With only one issue thus far, backed up by an unfinished 60 plus wikia page chalked full of backstory, character descriptions, and skill trees, it’s clear this arc is going to be a very long trip. Thankfully, we could all use a new heroine addiction. It feels a little bit like Dungeons and Dragons grew lady parts and flew into space. I’m down with that.
Since Latravious uses the graphic novel medium as a means to redefine the term “passion project,” I thought it might be best to express the creative process of Evian in the form of a sonnet, one love letter for another, if you will. A bit strange perhaps, but more than appropriate considering our topic is a little out of this world.

Evian Rising: A Sonnet

When stars could not keep locked the heaven’s lore

And humans learned the truth from stranger things

The beings with new faith were slaves no more

God’s idle hands were tricked by freedom’s ring

But while her ring burst forth with good intent

Her voice broke through the masters lazy rest

His morning fury came without consent

And stole the light the new believer’s blessed

But though the night brings monsters in his wake

The light gave birth a wish upon her death

A star with mother’s skin and daughters strength

Who would return the power that hope left

A warrior countess born without a past

Will fight to give the cosmos truth at last

~

While I’m not as familiar with our story as Latravious must be, the vast nature of its lore along with our author’s attention to detail must be nothing short of poetry.

Though it might be easy to label this tale as 2 years in the making, there’s something about the venture that is honestly timeless. While love may be the most widely worded topic in the land of art and literature, that’s only because it reminds each of us why we tell stories in the first place. That is, to tell the truth.

While I wish Evian’s rise to be a successful one, she can rest easy above the clouds knowing she’s supported via a rare and devoted romeo who really wanted to put a new spin on those three little words we all know in a big way. While we all want our creativity to shine far and wide, we often forget the value of genuine depth under all that noisy expectation. It’s all pretty wild considering a universe this big can exist around a single focal point.


This is the kind of creative journey we can always feel more than anything else.

It reminds us that “I love you” is never boring and always matters. Don’t take my word for it. You don’t need a class in Shakespeare or a course in etiquette to tell a good story. You simply need to place your heart in the hands of someone you love and let her do the talking. I have a feeling she’ll have a lot more to say than you think.


For more information about Evian Rising check out her home on the web: https://www.evianrising.com/





 

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The Red Hyena Dragged Me Into The 21st Century!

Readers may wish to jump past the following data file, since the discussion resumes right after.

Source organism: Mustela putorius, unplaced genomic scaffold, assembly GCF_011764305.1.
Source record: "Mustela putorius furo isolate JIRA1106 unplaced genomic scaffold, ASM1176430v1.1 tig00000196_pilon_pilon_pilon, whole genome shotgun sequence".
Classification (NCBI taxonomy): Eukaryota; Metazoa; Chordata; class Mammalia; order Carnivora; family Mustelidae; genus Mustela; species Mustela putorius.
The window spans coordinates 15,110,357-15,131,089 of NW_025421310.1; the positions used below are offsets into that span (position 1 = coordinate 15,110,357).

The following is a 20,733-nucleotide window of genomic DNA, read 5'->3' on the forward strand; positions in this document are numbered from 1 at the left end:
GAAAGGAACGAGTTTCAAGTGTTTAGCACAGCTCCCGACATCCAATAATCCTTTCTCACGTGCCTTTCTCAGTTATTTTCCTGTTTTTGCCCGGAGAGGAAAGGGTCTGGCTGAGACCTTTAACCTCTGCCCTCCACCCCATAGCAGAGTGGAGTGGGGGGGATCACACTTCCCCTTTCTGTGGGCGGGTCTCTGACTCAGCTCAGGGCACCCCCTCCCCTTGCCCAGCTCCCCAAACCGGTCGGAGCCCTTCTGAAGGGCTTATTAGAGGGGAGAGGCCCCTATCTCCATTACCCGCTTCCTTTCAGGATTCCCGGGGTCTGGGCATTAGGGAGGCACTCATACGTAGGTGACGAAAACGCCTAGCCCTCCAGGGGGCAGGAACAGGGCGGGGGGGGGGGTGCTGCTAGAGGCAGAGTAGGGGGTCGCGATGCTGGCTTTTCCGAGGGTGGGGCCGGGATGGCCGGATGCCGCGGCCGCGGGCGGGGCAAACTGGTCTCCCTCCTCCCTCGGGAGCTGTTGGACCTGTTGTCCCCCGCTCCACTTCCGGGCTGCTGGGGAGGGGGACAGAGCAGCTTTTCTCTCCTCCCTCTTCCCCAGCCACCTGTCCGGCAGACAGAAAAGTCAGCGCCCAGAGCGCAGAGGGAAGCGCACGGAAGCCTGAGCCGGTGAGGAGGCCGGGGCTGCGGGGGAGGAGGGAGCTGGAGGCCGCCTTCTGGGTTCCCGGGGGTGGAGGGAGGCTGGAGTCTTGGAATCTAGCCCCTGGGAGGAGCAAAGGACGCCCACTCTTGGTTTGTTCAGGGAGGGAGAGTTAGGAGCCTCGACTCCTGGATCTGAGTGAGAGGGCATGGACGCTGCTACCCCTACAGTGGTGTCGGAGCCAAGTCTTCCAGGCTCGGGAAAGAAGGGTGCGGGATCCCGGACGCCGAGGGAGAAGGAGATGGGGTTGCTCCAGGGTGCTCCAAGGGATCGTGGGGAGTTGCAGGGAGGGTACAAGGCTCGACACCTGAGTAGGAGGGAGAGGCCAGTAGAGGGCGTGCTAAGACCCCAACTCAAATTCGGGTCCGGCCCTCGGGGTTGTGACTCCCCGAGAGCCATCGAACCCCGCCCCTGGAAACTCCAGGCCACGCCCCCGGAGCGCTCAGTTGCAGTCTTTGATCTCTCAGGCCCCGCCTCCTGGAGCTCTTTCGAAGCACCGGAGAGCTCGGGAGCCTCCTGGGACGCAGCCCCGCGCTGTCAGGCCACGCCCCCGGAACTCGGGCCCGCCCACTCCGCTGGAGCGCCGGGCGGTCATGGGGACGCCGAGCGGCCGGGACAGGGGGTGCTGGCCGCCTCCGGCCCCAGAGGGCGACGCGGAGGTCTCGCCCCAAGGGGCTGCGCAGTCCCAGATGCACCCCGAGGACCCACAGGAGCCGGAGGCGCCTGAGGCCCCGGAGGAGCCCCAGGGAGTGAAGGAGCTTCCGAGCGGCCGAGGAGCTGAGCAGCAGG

red hyena doktor geraldo

Digital art fascinates me.

I usually work in traditional media, such as pencils, multiliners, copic markers, coloured pencils, watercolour, and gouache. I use apps on my phone to manipulate my drawings, making alpha layers and background layers, and scaling and making panels. Then I transfer to my laptop and use Photoshop to build pages and arrange the lettering. That’s as far as I venture into the digital realm.

I decided to draw a pinup of The Red Hyena, a great character from Project Shadow Breed. I started with a pencil drawing, outlined it, then blocked in the areas with flat layers using copic markers. I would normally render with markers, adding shadows and depth, then highlight areas with coloured pencil or gouache. Instead, I uploaded the drawing to Photoshop and decided to finish it digitally.

I was so absorbed in the process that I forgot to save the separate stages, but the last image in the strip was the final result!

Issues 1-4 of Project Shadow Breed are available at ComixCentral.


 


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Faithfully Human – J.M Bryan

jm bryan

 Greetings everyone. Today I’m honored to connect with the very prolific, and very honest, J. M. Bryan.

While I would normally put together some color-coded, alliteration-obsessed introduction to focus your attention, this artist is far too personal for heavy-handed words. It doesn’t take much Internet stalking to become attached to J’s style. It’s near impossible to not get pulled underneath the “criminally” emotional riptide that is Closer, and his collection of shorts, Stuff, seems to be the perfect marriage between a childish heart and an old soul. Whether you’re healed by the young vulnerability of “Broken,” or choose to breakdown reality itself with the abstract storytelling in “Galaxia Apparatus” (soaked in just the right amount of fear mind you), the journey always seems to end in quiet reflection.

Without giving away too much, Ted is my new favorite member of the undead community. J’s humorous take on humility and relationships makes being undead seem very life-like. Lastly, his colorful take on a bad dream just might leave you looking forward to your next nightmare. Take a deep breath, my friends. Let’s find out what’s it’s like inside the open heart of an artist just crazy enough to be himself.

 

Chris: Good to have you with us, J. I understand you have a comic writer in the family. Did that inspire/influence your storytelling? How long have you been writing, and what was it like shifting from poetry to short stories to novels to comics?